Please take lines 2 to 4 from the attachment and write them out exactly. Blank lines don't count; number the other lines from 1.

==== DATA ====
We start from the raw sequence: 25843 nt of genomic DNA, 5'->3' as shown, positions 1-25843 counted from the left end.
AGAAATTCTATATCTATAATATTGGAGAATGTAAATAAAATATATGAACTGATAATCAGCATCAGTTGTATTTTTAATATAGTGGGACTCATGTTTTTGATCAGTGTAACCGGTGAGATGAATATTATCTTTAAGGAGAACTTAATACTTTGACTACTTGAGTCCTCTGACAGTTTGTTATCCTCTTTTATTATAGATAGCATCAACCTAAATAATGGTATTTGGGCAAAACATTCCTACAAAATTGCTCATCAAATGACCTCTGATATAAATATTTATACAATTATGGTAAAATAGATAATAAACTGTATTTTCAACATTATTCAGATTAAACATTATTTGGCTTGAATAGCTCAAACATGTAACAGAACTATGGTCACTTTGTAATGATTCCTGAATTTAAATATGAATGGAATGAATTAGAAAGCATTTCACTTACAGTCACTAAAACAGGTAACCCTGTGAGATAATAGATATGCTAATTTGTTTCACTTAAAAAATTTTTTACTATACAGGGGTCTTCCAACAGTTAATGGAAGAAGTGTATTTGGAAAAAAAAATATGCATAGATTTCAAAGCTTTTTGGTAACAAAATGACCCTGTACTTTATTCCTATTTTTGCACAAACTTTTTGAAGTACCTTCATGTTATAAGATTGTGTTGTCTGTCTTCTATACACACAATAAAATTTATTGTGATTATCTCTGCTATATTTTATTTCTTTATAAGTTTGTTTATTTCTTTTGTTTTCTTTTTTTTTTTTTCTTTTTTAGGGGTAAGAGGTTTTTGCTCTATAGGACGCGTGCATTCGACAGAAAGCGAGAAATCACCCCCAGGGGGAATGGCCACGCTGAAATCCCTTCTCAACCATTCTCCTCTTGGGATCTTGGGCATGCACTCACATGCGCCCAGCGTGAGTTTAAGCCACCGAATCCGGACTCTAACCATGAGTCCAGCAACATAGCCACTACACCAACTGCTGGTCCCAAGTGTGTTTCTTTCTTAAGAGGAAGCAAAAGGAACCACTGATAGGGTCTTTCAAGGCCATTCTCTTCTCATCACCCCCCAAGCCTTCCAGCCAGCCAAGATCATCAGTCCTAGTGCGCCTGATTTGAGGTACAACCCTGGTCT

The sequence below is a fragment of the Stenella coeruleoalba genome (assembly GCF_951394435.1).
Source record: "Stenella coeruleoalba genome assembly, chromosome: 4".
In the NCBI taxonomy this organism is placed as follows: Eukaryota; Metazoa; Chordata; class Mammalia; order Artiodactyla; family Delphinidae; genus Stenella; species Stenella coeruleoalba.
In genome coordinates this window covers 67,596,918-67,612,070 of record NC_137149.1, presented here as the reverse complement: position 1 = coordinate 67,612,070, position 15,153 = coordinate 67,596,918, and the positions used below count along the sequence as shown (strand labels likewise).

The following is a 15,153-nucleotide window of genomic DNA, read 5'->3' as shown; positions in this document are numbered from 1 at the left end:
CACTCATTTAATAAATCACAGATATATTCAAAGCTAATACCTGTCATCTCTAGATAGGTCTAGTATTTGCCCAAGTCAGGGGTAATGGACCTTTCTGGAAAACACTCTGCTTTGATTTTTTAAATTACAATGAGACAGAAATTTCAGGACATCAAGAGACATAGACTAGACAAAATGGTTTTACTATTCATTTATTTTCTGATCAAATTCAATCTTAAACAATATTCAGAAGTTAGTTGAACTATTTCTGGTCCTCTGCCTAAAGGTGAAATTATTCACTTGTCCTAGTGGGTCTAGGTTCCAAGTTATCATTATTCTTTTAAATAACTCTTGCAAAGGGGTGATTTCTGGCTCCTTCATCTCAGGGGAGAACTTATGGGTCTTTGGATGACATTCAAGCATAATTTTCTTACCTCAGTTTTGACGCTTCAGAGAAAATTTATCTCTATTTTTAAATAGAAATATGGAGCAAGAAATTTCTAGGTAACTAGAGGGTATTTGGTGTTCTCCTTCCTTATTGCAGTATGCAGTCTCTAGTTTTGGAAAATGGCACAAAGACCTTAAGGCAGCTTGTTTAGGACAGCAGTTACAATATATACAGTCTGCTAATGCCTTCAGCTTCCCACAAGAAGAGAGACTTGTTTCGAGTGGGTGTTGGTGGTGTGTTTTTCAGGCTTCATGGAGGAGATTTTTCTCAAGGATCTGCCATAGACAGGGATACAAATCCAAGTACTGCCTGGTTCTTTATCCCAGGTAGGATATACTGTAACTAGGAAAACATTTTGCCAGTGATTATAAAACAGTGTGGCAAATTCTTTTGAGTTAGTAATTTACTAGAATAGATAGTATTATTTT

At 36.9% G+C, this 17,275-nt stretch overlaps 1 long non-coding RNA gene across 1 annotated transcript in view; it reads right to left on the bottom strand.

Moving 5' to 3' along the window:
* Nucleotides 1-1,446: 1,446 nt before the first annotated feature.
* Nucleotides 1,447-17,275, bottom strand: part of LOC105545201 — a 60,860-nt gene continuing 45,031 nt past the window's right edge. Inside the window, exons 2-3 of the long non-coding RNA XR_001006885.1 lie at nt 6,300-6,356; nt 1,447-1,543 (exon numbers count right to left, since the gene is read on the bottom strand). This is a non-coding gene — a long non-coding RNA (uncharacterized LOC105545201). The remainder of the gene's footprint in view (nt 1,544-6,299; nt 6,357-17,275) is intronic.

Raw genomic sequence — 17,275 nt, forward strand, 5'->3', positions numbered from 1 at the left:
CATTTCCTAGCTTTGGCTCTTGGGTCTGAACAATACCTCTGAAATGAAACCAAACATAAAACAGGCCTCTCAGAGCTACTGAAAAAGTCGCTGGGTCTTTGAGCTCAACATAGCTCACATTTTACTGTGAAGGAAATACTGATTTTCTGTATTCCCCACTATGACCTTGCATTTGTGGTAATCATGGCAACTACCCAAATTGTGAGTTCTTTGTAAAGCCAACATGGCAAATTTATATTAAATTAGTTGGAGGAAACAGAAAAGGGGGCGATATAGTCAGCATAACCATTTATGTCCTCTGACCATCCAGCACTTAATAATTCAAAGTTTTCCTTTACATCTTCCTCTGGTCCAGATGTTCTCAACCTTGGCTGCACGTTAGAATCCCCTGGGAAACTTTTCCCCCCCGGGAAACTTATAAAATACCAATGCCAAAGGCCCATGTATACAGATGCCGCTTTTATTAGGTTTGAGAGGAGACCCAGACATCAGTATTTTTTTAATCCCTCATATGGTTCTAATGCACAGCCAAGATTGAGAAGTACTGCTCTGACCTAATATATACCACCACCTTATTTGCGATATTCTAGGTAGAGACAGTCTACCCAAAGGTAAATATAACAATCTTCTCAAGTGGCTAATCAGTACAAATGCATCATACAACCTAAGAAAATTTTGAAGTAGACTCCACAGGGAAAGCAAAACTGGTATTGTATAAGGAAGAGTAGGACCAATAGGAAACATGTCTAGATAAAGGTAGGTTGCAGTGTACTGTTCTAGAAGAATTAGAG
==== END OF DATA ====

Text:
AGAAATTCTATATCTATAATATTGGAGAATGTAAATAAAATATATGAACTGATAATCAGCATCAGTTGTATTTTTAATATAGTGGGACTCATGTTTTTGATCAGTGTAACCGGTGAGATGAATATTATCTTTAAGGAGAACTTAATACTTTGACTACTTGAGTCCTCTGACAGTTTGTTATCCTCTTTTATTATAGATAGCATCAACCTAAATAATGGTATTTGGGCAAAACATTCCTACAAAATTGCTCATCAAATGACCTCTGATATAAATATTTATACAATTATGGTAAAATAGATAATAAACTGTATTTTCAACATTATTCAGATTAAACATTATTTGGCTTGAATAGCTCAAACATGTAACAGAACTATGGTCACTTTGTAATGATTCCTGAATTTAAATATGAATGGAATGAATTAGAAAGCATTTCACTTACAGTCACTAAAACAGGTAACCCTGTGAGATAATAGATATGCTAATTTGTTTCACTTAAAAAATTTTTTACTATACAGGGGTCTTCCAACAGTTAATGGAAGAAGTGTATTTGGAAAAAAAAATATGCATAGATTTCAAAGCTTTTTGGTAACAAAATGACCCTGTACTTTATTCCTATTTTTGCACAAACTTTTTGAAGTACCTTCATGTTATAAGATTGTGTTGTCTGTCTTCTATACACACAATAAAATTTATTGTGATTATCTCTGCTATATTTTATTTCTTTATAAGTTTGTTTATTTCTTTTGTTTTCTTTTTTTTTTTTTCTTTTTTAGGGGTAAGAGGTTTTTGCTCTATAGGACGCGTGCATTCGACAGAAAGCGAGAAATCACCCCCAGGGGGAATGGCCACGCTGAAATCCCTTCTCAACCATTCTCCTCTTGGGATCTTGGGCATGCACTCACATGCGCCCAGCGTGAGTTTAAGCCACCGAATCCGGACTCTAACCATGAGTCCAGCAACATAGCCACTACACCAACTGCTGGTCCCAAGTGTGTTTCTTTCTTAAGAGGAAGCAAAAGGAACCACTGATAGGGTCTTTCAAGGCCATTCTCTTCTCATCACCCCCCAAGCCTTCCAGCCAGCCAAGATCATCAGTCCTAGTGCGCCTGATTTGAGGTACAACCCTGGTCT

The sequence below is a fragment of the Stenella coeruleoalba genome (assembly GCF_951394435.1).
Source record: "Stenella coeruleoalba genome assembly, chromosome: 4".